With Further Ado #047: Color Me Impressed

I’ve always loved the art in comics. At first, I was fascinated by the draftsmanship and rendering. Then I learned to appreciate composition and storytelling. Only occasionally would I pay attention to color. I think Neal Adams’ stunning Tomahawk covers first opened my eyes to power of color in comics.

But in the here and now, let me review three current comics that make impressive use of color. 


Trust Fall published by Aftershock

Aftershock’s newest book, Trust Fall has a lush kinetic feel that’s loose and breezy.  Chris Visions’ masterminds all the art (pencils, “inking, colors) and from the outside looking in, it looks like he’s having the time of his life drawing this. To a longtime ad agency guy like me, I see a “storyboard sense of urgency” in his line and layouts that pulls the reader into the story. He only occasionally takes his foot off the gas pedal.

Visions’ color palette is thoughtful and engaging.  It’s so clear that he treats each page as one cohesive image, rather than maintaining a focus on individual panels.  And then he bathes the page in colors most appropriate to reflect the mood.

I’m familiar with Christopher Sebela’s work from Image’s recent pirate comic Shanghai Red.  The story focuses on Ash Parson, whose unique teleportation powers are very important to her crime family.  The plot twist is that she can’t use her teleportation abilities on herself, so she must trust her family during each caper.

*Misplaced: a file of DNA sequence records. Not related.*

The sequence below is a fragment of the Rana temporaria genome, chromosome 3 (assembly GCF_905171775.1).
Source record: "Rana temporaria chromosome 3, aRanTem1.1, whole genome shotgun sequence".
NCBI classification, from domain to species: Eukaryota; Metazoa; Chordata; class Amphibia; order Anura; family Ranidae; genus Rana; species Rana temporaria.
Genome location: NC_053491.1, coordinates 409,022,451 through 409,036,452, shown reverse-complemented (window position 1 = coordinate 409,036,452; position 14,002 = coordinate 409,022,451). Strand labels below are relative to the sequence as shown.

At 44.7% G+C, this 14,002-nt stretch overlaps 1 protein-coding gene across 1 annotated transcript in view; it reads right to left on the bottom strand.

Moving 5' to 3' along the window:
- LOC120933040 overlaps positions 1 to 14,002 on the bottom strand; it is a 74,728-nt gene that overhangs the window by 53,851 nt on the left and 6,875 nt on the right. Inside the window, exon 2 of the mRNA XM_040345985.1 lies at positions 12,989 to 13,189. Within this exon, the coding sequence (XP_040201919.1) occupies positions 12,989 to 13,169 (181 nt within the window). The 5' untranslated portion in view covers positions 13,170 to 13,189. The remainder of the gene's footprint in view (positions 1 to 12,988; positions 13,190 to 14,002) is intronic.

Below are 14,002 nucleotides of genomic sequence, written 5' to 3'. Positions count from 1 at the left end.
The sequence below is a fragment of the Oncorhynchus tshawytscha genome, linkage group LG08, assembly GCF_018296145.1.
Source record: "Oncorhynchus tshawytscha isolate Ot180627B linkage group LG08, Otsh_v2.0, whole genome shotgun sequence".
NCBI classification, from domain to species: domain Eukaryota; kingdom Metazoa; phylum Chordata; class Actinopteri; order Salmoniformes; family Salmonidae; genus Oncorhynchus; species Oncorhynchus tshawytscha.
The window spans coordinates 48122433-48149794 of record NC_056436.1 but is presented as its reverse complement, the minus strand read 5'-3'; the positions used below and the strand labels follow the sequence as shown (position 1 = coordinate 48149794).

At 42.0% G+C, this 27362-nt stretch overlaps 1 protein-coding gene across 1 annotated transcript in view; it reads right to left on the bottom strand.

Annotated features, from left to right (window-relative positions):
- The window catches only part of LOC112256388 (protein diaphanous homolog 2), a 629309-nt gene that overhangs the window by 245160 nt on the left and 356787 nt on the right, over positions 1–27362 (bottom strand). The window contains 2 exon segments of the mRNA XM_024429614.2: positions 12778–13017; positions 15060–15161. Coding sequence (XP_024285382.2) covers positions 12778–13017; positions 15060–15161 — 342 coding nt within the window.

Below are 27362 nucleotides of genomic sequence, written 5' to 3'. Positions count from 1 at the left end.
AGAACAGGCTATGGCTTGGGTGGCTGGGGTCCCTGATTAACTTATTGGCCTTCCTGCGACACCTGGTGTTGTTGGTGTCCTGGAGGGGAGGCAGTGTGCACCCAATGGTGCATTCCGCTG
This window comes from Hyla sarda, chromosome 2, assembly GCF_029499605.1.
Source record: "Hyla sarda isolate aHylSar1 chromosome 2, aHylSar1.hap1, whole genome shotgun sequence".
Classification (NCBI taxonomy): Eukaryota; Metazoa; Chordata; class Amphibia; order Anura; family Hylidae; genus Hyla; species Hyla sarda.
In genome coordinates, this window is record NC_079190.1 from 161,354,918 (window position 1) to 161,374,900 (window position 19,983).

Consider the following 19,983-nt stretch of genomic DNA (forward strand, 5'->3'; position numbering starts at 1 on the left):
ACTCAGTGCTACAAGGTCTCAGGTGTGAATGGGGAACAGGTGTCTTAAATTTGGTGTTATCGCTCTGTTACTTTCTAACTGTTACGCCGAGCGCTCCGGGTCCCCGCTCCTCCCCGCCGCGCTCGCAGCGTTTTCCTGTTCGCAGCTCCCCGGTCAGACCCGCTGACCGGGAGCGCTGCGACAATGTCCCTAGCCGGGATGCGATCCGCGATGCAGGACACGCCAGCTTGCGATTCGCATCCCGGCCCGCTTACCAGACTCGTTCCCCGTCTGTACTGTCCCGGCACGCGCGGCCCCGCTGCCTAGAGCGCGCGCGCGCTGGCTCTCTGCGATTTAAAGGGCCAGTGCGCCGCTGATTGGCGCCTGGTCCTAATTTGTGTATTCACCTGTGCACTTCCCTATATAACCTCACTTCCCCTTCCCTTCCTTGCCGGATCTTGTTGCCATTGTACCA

Trust Fall’s focus on unique art and a crime story packed with family issues tee it up as a series to watch.  This book debuted last Wednesday and like most Aftershock books, is $3.99.

Sea of Stars published by Image

I just had a great Father’s Day. Hope you did too. Maybe you can extend the fun of that special day with this new series.  The upcoming Image book – Sea of Stars, isn’t on sale until July, but it seems like it should have debuted on Father’s Day. 

Sea of Stars kicks off by introducing us to a young boy, Kayden, who’s traveling through space with his dad on a seeming routine work trip.  Kayden wishes it all wasn’t so boring, and boy, does he get his wish.

Writers Jason Aaaron and Dennis Hallum deliver an intense debut issue.  They deftly introduce the characters and the setting in an engaging way that’s not heavy handed. But once the reader is up to speed – whoosh! Off we go! 

Artist Stephen Green keeps it all humming along, offering so many clever points-of-view. If this were a film and he was the cameraman, you’d swear he was using a steadicam while riding a hoverboard in zero gravity.  One can’t help but also appreciate the work of colorist Rico Renzi.  In Sea of Stars, there’s no black & white space-scapes. It’s all beautiful and vibrant. If there’s a worldwide shortage of fuchsia, I will be pretty sure it’s Renzi’s fault. But you know what? It would be worth it.

Technically, this is a YA title, but as an ..ahem…older reader, I really liked it too. I suggest it might be good to grab an extra copy of this one to pass along to some kid you know who’s “so bored with summer”.

Sea of Stars is on sale July 3rd and retails for $3.99.


The Giver published by Houghton Mifflin Harcourt